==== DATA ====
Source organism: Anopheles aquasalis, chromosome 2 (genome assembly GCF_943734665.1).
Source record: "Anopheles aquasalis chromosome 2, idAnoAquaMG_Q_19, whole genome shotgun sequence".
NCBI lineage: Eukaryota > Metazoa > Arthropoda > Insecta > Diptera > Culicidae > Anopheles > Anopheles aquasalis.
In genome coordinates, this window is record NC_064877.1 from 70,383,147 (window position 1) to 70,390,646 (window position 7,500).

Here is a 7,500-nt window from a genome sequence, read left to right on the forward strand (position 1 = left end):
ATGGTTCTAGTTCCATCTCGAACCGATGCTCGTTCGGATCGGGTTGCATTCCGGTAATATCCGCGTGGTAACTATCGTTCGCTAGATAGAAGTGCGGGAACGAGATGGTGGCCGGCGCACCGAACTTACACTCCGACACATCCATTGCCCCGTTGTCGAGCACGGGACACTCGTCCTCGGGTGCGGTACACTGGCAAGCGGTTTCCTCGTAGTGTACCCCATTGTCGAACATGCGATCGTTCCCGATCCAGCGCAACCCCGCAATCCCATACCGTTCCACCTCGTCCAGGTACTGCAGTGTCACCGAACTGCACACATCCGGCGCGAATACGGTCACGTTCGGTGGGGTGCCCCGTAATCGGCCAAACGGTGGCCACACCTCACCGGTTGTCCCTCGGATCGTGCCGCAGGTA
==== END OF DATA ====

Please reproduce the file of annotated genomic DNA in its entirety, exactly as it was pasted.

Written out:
Source organism: Anopheles aquasalis, chromosome 2 (genome assembly GCF_943734665.1).
Source record: "Anopheles aquasalis chromosome 2, idAnoAquaMG_Q_19, whole genome shotgun sequence".
NCBI lineage: Eukaryota > Metazoa > Arthropoda > Insecta > Diptera > Culicidae > Anopheles > Anopheles aquasalis.
In genome coordinates, this window is record NC_064877.1 from 70,383,147 (window position 1) to 70,390,646 (window position 7,500).

Here is a 7,500-nt window from a genome sequence, read left to right on the forward strand (position 1 = left end):
ATGGTTCTAGTTCCATCTCGAACCGATGCTCGTTCGGATCGGGTTGCATTCCGGTAATATCCGCGTGGTAACTATCGTTCGCTAGATAGAAGTGCGGGAACGAGATGGTGGCCGGCGCACCGAACTTACACTCCGACACATCCATTGCCCCGTTGTCGAGCACGGGACACTCGTCCTCGGGTGCGGTACACTGGCAAGCGGTTTCCTCGTAGTGTACCCCATTGTCGAACATGCGATCGTTCCCGATCCAGCGCAACCCCGCAATCCCATACCGTTCCACCTCGTCCAGGTACTGCAGTGTCACCGAACTGCACACATCCGGCGCGAATACGGTCACGTTCGGTGGGGTGCCCCGTAATCGGCCAAACGGTGGCCACACCTCACCGGTTGTCCCTCGGATCGTGCCGCAGGTA